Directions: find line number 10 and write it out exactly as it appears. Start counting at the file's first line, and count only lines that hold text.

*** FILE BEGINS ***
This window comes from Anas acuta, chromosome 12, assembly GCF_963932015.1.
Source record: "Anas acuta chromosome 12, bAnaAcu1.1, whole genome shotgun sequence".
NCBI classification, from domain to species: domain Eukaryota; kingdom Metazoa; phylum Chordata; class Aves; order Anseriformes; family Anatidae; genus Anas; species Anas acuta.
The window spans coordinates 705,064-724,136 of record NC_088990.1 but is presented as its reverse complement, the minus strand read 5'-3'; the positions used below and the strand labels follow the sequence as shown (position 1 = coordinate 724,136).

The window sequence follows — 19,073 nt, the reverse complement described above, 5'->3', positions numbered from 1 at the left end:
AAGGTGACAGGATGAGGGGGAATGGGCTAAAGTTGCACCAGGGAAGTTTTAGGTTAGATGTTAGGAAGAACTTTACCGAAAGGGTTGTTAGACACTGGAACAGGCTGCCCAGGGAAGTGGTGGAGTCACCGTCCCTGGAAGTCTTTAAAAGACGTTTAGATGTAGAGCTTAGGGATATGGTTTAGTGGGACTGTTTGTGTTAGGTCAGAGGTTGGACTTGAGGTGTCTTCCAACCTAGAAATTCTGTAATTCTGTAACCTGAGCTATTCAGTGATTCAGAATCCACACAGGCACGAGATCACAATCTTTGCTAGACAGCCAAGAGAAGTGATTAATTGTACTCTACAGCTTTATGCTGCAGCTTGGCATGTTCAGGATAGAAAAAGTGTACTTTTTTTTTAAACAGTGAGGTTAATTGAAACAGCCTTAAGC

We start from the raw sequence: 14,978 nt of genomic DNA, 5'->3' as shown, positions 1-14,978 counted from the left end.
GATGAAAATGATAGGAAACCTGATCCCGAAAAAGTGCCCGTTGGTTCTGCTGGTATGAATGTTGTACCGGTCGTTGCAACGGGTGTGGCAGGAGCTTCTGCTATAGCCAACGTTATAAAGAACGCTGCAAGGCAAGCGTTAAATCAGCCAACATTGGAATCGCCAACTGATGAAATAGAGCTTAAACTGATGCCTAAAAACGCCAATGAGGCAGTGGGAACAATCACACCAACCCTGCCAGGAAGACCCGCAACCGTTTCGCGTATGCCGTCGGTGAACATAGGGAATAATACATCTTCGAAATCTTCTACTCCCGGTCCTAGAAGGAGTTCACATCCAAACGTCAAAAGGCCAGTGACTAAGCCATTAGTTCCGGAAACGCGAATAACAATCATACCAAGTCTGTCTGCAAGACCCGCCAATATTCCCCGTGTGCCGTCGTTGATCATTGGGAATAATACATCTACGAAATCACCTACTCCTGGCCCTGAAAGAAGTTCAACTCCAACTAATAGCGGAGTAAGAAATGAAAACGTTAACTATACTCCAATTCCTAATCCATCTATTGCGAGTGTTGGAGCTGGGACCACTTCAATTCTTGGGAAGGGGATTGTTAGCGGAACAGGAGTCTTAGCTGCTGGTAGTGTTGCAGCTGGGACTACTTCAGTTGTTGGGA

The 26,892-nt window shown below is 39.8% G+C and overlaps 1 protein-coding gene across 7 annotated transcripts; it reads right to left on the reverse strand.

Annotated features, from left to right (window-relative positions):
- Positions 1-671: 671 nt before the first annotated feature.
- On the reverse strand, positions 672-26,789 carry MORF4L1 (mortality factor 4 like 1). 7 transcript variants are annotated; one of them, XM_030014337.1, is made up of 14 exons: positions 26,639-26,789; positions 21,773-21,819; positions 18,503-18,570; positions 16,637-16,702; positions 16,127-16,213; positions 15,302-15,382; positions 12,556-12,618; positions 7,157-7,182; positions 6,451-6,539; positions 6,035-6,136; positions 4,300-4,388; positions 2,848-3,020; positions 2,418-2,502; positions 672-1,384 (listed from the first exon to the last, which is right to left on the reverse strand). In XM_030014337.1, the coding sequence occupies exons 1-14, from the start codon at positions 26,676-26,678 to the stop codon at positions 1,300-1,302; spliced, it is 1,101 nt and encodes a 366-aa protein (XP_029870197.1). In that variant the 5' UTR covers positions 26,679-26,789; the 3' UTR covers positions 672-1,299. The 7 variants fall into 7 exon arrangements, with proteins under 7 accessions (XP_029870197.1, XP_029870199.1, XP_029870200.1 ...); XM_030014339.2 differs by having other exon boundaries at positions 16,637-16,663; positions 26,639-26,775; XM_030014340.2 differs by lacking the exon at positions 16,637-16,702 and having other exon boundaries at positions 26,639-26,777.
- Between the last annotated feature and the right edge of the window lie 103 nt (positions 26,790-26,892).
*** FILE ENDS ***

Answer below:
Annotated features, from left to right (window-relative positions):